By and large, Godzilla vs. Kong delivers mightily on its few promises. Fans of the previous ones will appreciate the confluence of their separate styles. Kong’s scenes with the deaf girl and with his Hollow Earth playground sometimes achieve visual poetry as King of the Monsters did in its artier moments, while the monster melees revel in outrageous turns and wrestling moves that recall the madcap mayhem of Kong: Skull Island. Godzilla himself remains an emotional enigma lurking in the shadows until it’s time to strike, strictly in one-note “show of force” mode. Though the cameras clearly love the underdog Kong more, their three-round match is less of a toss-up if you’re aware Toho Ltd., Godzilla’s franchise caretakers, are extremely overprotective and aren’t about to permit their cash-cow lizard to costar in an American film that ends with a giant ape using his severed head as a hand puppet. Man, if only.
GvK is scheduled to hit home video later this month beyond its original HBO Max stint, if you’re of a mind to root for its opponents on your home screens where you can pretend you’re playing an amped-up reboot of the old Rampage game. As of today it’s still in theaters, if you feel like you’re prepared for a long-awaited reunion with the silver screen and two of its biggest, noisiest stars ever. For my money King of the Monsters was bigger and bolder and higher-minded in its intentions, but GvK is an eminently “treat yo’self” kind of reward for anyone who’s ready to field-test their vaccines, kick back and relax with a throwback to those halcyon days when all the best and bloodiest battles were at the movies, not on Twitter.
Meanwhile in the customary MCC film breakdowns:
Hey, look, it’s that one actor!: I barely mentioned the humans, did I? As it happens, there were some.
Best in Show is Rebecca Hall (Starter for 10, The Prestige, The Town, more more more) as the scientist who’s also guardian of the deaf orphan (charming newcomer Kaylee Hottle) and who’s therefore in the best position to liaise with the giant ape as needed. True Blood‘s Alexander Skarsgard is the token male scientist who has to break a few things and at one point tangle with evil critters. Blink and you’ll miss Lance Reddick from The Wire in a role drastically edited down to an extra with maybe two lines.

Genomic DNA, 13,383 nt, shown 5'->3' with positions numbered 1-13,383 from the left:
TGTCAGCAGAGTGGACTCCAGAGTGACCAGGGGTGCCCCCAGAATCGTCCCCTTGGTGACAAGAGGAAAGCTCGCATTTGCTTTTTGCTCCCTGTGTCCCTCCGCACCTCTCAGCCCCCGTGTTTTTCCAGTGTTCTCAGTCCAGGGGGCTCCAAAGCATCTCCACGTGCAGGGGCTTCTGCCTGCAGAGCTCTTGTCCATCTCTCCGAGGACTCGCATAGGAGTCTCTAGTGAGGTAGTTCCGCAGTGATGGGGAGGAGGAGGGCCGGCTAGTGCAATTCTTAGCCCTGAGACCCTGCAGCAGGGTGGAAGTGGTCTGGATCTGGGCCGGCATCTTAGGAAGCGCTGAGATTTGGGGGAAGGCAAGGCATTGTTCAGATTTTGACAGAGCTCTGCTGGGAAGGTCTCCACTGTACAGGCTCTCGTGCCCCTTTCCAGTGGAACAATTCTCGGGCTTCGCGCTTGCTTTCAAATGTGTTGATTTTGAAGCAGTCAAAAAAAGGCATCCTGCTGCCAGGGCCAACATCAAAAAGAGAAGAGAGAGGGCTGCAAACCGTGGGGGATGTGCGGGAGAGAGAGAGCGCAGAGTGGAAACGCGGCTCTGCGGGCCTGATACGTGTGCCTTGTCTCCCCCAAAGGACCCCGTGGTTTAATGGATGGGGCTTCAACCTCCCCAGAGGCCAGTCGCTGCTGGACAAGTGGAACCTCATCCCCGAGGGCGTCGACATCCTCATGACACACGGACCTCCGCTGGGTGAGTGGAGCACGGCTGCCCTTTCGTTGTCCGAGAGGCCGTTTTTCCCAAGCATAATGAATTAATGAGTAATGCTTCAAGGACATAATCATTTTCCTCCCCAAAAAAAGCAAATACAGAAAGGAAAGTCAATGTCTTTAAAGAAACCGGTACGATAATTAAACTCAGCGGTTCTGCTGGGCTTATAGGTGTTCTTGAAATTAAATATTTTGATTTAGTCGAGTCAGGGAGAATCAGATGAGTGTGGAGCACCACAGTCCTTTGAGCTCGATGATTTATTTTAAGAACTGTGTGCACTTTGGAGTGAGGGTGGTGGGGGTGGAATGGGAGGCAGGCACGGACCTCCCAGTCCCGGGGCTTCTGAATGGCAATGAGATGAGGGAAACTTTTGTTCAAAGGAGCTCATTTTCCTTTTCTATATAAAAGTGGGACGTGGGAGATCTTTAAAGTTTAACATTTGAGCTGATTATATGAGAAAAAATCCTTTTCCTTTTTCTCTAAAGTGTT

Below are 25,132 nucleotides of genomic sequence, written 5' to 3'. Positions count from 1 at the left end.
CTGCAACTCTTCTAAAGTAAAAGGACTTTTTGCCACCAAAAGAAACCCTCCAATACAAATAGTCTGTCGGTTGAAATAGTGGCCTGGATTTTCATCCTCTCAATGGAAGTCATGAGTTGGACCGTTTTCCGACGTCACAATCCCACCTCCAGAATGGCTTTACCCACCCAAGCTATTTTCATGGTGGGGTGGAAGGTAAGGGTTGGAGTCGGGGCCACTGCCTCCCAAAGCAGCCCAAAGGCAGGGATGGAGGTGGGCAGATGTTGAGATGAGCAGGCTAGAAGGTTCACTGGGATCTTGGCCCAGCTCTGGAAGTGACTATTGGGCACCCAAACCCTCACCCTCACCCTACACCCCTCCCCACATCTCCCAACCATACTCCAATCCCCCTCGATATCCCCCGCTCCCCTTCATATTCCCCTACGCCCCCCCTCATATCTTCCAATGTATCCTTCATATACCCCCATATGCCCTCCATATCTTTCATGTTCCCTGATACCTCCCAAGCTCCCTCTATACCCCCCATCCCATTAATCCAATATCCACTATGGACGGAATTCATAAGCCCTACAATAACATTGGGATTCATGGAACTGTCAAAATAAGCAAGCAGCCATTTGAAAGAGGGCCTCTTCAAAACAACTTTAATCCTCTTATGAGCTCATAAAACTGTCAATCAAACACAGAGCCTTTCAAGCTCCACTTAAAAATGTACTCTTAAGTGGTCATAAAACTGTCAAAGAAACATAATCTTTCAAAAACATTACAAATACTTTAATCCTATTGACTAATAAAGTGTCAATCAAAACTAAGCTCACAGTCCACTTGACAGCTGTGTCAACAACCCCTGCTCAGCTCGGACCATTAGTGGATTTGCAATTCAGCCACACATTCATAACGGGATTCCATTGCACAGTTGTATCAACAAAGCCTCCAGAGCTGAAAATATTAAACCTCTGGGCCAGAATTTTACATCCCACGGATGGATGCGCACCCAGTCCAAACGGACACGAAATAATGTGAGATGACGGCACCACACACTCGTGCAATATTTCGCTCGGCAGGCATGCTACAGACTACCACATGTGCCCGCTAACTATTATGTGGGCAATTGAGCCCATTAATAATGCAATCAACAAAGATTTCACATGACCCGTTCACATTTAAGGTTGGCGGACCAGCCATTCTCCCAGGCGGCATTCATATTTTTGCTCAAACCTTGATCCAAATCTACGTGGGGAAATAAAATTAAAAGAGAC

Returning from King of the Monsters are Millie Bobby Brown and her dad Kyle Chandler, who’s relegated to a few brief scenes of disappointed concern. Brown gets new sidekicks in the form of Brian Tyree Henry (of the great, great Atlanta) as a kaiju-conspiracy podcaster who’s high-string but neither crazy nor wrong, and Julian Dennison (Hunt for the Wilderpeople, Deadpool 2) as a tag-along pal. Their separate subplot, which involves an underground rocket ride and some stealth side quests, is purely comic relief and could be deleted from the film altogether and make nary a difference, except the whole would feel all the glummer without their parts.
It wouldn’t be a giant-monster flick without human greed, hubris, incompetence, and fatal underestimation of monsters. Our envoy from that realm is Demián Bichir (Alien: Covenant, The Midnight Sky), billionaire mastermind of the Mechagodzilla program who merely wants to save humanity but does it wrong. His daughter Eiza González (Baby Driver) stands to gain from his mistakes, maybe even learn from them.
How about those end credits? No, unlike the last two films, there’s no scene after the Godzilla vs. Kong end credits, because for now they have no sequel to foreshadow. Whether or not a groundswell of demand spurs the studio to consider expending resources on a Phase II is up to You, The Viewers at Home.